April 2, 2007 4:26 PM PDT

Clocks play April Fools' joke

Were you fooled by your clock on Sunday? If so, you weren't alone.

Looks like not all electronic timekeepers knew that this year's daylight saving time started three weeks earlier than the first Sunday in April, when DST usually kicks off. Across the country, people woke up an hour early or thought they were running an hour late when glancing at a clock that had jumped ahead on the wrong day.

"The clock in my car was an hour off on Sunday," said John Sherwood, director of software engineering at CNET Networks, publisher of News.com. "I was thinking, 'I know getting out of the door with two little kids is hard, but this is getting ridiculous!'"

In Sherwood's case, the culprit was the clock in his 2006 Acura MDX. Patrons of a 24 Hour Fitness facility in Hermosa Beach, Calif., were thrown off by a pair of digital clocks that displayed the incorrect time. In other cases, people got tricked by VCRs and alarm clocks that also jumped ahead three weeks late.

Congress decided in 2005 to extend the period of daylight saving time by three weeks in spring and one in the fall, reasoning that providing more daylight in the early evening would reduce energy use.

But changing the daylight saving schedule has proved to be more involved than simply changing the clock on a different day. The shift has caused trouble with software set to self-adjust on the wrong day.

In the run-up to March 11, the day daylight saving time started, technology companies urged people to patch computers, smart phones and other products with clocks set to self-adjust on the wrong day. Many IT pros were struggling to apply all updates in time.

The move obviously affected calendaring applications, but also could have an impact on time-sensitive applications such as those that process sales orders or keep track of time cards. Analyst firm Gartner predicted problems including incorrect arrival and departure times in the travel industry, errors in bank transactions and cell phone billing software.

But like on April 1, no major disruptions were reported on March 12, the day after daylight saving time started, though some people were experiencing technology glitches. The bulk of the problems arose for people who had not updated their computers or had decided to postpone patching to the last minute, according to Microsoft.

If you were fooled by a clock on Sunday, make sure it gets updated, otherwise you're in for more fun on October 28, when daylight saving time was originally set to end, which now won't be until November 4.

See more CNET content tagged:
clock, billing

4 comments

Join the conversation!
Add your comment
Gartner
"Analyst firm Gartner predicted problems including incorrect arrival and departure times in the travel industry, errors in bank transactions and cell phone billing software.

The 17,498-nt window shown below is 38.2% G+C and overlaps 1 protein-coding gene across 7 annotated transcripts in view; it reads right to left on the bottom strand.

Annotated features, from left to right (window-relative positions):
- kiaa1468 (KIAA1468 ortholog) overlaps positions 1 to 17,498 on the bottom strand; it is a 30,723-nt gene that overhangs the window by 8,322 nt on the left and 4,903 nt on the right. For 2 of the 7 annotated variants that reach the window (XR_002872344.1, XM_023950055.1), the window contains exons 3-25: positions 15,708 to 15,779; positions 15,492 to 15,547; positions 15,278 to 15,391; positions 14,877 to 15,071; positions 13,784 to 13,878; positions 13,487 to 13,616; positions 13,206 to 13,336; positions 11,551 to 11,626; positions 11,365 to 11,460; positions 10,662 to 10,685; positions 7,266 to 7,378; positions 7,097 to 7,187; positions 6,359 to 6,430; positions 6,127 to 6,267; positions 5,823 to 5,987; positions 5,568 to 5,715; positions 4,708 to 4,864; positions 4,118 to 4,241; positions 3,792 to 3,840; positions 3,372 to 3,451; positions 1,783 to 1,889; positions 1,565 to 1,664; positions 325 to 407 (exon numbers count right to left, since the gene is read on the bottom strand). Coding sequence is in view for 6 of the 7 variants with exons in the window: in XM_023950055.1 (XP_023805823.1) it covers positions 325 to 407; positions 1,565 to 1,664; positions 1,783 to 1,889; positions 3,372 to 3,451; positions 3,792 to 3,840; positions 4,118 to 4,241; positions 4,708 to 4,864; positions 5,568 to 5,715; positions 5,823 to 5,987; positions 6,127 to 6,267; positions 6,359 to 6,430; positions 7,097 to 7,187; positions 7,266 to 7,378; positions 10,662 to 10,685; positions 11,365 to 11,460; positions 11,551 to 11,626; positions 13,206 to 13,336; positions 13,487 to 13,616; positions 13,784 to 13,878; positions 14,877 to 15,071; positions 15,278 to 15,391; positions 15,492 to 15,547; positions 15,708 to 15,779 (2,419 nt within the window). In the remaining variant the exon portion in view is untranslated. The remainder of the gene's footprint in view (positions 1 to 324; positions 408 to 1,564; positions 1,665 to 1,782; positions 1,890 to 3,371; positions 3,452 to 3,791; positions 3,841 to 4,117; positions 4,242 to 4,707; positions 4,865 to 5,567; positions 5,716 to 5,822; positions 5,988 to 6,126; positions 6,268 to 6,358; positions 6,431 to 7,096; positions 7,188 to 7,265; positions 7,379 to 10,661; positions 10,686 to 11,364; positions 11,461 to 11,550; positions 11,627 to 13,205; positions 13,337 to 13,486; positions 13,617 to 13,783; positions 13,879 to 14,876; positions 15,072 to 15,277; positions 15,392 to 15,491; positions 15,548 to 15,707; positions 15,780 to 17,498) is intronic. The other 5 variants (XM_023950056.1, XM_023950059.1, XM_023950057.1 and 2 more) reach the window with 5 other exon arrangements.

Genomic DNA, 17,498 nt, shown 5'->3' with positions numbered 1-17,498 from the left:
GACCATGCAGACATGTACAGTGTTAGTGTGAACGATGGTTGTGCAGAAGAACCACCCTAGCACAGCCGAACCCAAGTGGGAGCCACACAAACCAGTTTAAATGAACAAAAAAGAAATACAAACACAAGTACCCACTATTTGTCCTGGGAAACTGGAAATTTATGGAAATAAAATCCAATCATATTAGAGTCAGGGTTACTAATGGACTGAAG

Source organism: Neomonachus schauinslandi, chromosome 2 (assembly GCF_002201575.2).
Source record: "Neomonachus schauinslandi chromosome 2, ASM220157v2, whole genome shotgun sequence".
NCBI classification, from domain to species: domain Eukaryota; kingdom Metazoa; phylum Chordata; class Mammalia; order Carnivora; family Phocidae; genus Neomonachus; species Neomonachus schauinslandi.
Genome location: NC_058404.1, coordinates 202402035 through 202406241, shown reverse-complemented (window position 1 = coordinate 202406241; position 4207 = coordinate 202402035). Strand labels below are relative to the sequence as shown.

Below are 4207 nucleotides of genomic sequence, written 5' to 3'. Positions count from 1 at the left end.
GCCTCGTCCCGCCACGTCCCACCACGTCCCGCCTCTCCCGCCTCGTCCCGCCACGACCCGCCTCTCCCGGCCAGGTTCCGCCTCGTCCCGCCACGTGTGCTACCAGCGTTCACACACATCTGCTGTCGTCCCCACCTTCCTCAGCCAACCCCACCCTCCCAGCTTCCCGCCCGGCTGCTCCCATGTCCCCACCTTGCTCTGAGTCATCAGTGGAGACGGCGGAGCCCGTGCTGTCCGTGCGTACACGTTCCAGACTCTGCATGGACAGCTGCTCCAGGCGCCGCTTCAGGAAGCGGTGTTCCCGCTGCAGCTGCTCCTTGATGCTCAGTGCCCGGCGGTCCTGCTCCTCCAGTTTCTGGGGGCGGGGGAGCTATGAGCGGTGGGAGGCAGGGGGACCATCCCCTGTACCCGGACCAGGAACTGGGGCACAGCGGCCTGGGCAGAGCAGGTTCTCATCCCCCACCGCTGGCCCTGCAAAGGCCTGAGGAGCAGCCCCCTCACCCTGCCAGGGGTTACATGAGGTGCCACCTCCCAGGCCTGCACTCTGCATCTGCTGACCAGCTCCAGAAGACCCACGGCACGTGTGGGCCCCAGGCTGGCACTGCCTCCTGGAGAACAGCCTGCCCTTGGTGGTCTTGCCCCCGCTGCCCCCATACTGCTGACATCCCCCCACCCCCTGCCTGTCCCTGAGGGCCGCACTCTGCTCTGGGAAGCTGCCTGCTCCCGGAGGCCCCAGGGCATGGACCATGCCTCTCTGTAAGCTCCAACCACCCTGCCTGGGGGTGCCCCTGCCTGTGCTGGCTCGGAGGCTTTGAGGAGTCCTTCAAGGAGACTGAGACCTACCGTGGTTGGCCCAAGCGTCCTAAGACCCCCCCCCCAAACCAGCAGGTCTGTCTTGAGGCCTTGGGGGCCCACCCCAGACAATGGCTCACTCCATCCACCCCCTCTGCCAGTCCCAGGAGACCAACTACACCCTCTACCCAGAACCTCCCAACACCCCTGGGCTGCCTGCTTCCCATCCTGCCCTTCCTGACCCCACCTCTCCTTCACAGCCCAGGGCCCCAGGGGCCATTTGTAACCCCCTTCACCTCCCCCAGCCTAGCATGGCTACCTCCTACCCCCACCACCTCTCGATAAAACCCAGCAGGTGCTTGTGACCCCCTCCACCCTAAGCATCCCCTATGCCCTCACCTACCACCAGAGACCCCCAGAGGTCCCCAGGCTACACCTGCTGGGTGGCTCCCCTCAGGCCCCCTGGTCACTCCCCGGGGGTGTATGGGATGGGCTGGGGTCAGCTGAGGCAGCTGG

But like on April 1, no major disruptions were reported on March 12"


Once again the hype and hysteria from Gartner was overblown. How many times do they get to cry wolf before people stop listening? Why do people actually pay for their advice?
Posted by solrosenberg (124 comments )
Reply Link Flag
Gartner's accuracy
is so poor that the safest place to stand is exactly where they say they're aiming their gun.
Posted by aabcdefghij987654321 (1721 comments )
Link Flag
Savings?
Congress approved extended Daylight Savings Time just to appear to be doing something. Please someone show good evidence that DST actually saves any money these days. Hmm let's see - in the summer - an additional hour of running A/C at home, as well as the A/C running at my office. Sounds like MORE energy usage to me. Oh, and having my lights on in the morning the last few weeks because it was DARK when I woke up - more "energy savings".
Posted by Nchantim (10 comments )
Reply Link Flag
Humbug!
I read about the new DST change the day that MS cane out with the auto update for it. But I was unaware of the update and tried to apply it manually myself. My new Dell P4 3100, Windows XP Home, had a fit. Had to reboot to even get it back up and running. The new DST setting never took.

Then I tried to apply the update for my Windows Mobile 5.0 PDA, also a Dell, an Axim X51v. More headaches, as the update did not take there either.

Now I had two units that could not make up their minds between themselves as to what the time was and when all of my appointments were supposed to be. The appointments kept changing times and/or lengths.

I finally cut the PDA off from accessing the time/date of the PC, and had to keep resetting my appointments during the three week period of the new DST thing.

Both units seem to have settled into DST now since 04-01. It would be nice to know what happened when I ran those updates, but I'm really just concerned that things will run smoothly from now on.

Not that I really believe that they will. Wait'll Fall, and things fall back apart...
Posted by Casting Fool (2 comments )
Reply Link Flag
 

Join the conversation

Add your comment

The posting of advertisements, profanity, or personal attacks is prohibited. Click here to review our Terms of Use.

What's Hot

Discussions

Shared

RSS Feeds

Add headlines from CNET News to your homepage or feedreader.